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What a 19th-Century Watercolour of The English Landscape Can Tell Us About The Legacy of Slavery Today
And why I can't look at a J.M.W. Turner painting the same way again
This watercolour sketch from 1799 depicts a bucolic scene in the English countryside. It’s typical of the Romantic era of painting in its rugged depiction of an idealised landscape.
But this painting isn’t just a pretty little picture. Even though there are no people in it, it’s layered with human lives and politics. It’s an example of how the legacy of slavery reaches into many different aspects of our contemporary life and culture.
A few weeks ago I went to the Turner Contemporary Art Gallery in Margate, which is a little seaside town on the south coast of England. At the time I visited there was an exhibition of work by an emerging British Ghanaian artist Larry Achiampong, whose art explores ideas about journeying and migration.
In a side room next to the main exhibition Achiampong had curated a selection of artworks by the early 19th century painter J.M.W. Turner. Many of you will know Turner if you’re British because he is often referred to as the nation’s favourite artist. This small show fundamentally shifted how I think about his art.
Achiampong described in the blurb on the wall how important Turner was to him as a young man when he was first studying art. He quickly understood Turner’s fascination with capturing the effects of light in his art, and he felt his real sense of connection to the natural world. These are important aspects of Achiampong’s work today.
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But his relationship with Turner hasn’t all been good.
For this exhibition Achiampong brought together a collection of paintings and drawings by Turner, including this little watercolour. And the perspective Achiampong provided changed my way of thinking about them.
He made me look at Turner’s work with fresh eyes.
I learnt from Achiampong a bit about Turner’s relationship to slavery and the slave trade. I’ve always thought Turner was on the right side of the abolitionist argument because of his 1840 painting Slave Ship. But now I’m not so sure.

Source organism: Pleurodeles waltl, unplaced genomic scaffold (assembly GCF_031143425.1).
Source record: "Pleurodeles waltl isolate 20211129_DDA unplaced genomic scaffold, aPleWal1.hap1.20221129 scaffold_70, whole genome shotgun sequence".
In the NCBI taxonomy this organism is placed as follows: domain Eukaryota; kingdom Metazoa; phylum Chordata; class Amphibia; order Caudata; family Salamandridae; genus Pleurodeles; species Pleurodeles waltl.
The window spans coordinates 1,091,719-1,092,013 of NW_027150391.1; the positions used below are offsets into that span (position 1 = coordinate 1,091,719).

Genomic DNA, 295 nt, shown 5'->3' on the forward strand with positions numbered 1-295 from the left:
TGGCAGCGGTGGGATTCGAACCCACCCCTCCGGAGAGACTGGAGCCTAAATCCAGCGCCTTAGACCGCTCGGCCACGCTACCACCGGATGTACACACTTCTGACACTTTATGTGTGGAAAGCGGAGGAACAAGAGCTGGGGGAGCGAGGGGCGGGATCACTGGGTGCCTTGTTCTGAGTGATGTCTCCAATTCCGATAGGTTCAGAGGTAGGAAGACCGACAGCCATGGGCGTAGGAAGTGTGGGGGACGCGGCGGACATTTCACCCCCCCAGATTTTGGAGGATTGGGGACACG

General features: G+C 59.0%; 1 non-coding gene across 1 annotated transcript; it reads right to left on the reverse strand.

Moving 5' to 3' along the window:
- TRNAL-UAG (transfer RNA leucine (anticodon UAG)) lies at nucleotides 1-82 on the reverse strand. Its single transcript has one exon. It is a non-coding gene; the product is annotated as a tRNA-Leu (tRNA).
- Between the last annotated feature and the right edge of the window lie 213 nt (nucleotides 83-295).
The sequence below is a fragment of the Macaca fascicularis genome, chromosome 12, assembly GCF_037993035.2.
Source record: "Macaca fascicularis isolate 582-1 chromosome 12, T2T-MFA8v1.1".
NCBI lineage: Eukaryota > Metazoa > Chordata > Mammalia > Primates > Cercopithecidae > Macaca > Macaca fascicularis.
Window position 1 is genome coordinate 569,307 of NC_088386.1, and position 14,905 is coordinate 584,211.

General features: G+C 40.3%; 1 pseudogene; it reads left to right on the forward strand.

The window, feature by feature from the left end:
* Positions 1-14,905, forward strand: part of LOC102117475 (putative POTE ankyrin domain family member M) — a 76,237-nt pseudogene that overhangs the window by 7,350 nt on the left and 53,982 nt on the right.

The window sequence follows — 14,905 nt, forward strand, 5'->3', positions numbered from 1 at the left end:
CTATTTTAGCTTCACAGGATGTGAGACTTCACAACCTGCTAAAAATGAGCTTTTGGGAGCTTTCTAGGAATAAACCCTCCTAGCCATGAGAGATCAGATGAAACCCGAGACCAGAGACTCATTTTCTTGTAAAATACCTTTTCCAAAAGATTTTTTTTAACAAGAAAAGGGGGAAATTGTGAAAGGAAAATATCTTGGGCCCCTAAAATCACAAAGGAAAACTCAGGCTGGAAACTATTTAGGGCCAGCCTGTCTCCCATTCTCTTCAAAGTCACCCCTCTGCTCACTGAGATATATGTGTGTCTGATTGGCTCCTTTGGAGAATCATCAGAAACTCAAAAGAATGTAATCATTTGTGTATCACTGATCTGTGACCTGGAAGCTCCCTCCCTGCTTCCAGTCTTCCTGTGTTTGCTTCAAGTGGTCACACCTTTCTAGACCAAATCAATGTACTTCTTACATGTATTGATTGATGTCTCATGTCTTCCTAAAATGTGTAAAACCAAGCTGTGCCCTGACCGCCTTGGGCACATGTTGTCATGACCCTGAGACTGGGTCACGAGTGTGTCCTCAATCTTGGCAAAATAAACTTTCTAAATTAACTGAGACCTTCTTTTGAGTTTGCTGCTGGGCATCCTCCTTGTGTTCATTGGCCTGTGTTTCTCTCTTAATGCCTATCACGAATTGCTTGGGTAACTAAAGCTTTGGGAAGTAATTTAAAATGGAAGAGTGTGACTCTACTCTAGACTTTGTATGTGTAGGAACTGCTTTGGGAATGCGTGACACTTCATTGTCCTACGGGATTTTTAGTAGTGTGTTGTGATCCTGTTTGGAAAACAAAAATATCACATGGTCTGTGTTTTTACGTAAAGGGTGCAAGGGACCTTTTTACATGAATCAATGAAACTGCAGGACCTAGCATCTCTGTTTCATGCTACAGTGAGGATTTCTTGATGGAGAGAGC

One of Turner’s patrons was an extremely wealthy Englishman called William Beckford. He was a novelist, politician, and a huge patron of the arts. And his wealth had been built on profits from slavery and the slave trade. He owned several sugar plantations in Jamaica and about 3,000 slaves. It was Beckford who commissioned Turner to produce a number of paintings of his English family estate at Fonthill.
The landscapes that Turner painted of Beckford’s estate and the abbey that he built there are romantic visions of the English countryside in the early 19th century.
But now I can’t help but look at them with the understanding that it was land owned on the back of slavery. That Turner was paid to produce these heavenly visions of England’s green and pleasant land with profits from slave-owners.
But there’s more. It was through connections with Beckford that Turner made his own slave related investment. Shortly before the Slave Trade Act was passed in 1807 Turner himself had bought a £100 share in a slave-owning company which ran the Dry Sugar Work estate in Jamaica. So Turner’s slate on this subject definitely wasn’t clean. Turner himself invested in slavery, and he benefitted financially from it as a painter too.
Now, don't get me wrong. I can still look at Turner’s work and appreciate it and think about the pioneering aspects of his career. Many roads in modern and contemporary art lead back to Turner for me. But it’s another example of how the legacy of slavery reaches into the 21st century.
The artworks on the walls of our national museums are objects that we don’t usually question in this way. We often think of Turner’s work in terms of excellence of skill and beauty and originality.
But we need more of the kind of curating that Larry Achiampong did here to show how these old artworks are actually relevant to us now. Because knowledge of history enables us to be more critical in our thinking about our world. And in this case, the things that we look at.
Achiampong’s exhibition acknowledged the huge influence that Turner has had on his own work, but it also demonstrated the complexities of our relationship to the past by looking more closely at the life an artist who was complicit in slavery and who is today revered as one of Britain’s greatest talents.
A Very Short Introduction to Turner’s Slave Ship (1840)
In this short video (3 mins) I talk about the story behind the slave ship in Turner’s famous 1840 painting:
More on Larry Achiampong
The British Ghanaian artist Larry Achiampong inspired me to think about this topic this week with his brilliant exhibition at Turner Contemporary in Margate. If you’re interested to learn more about Achiampong’s art, he explains the ideas behind his work in this short video: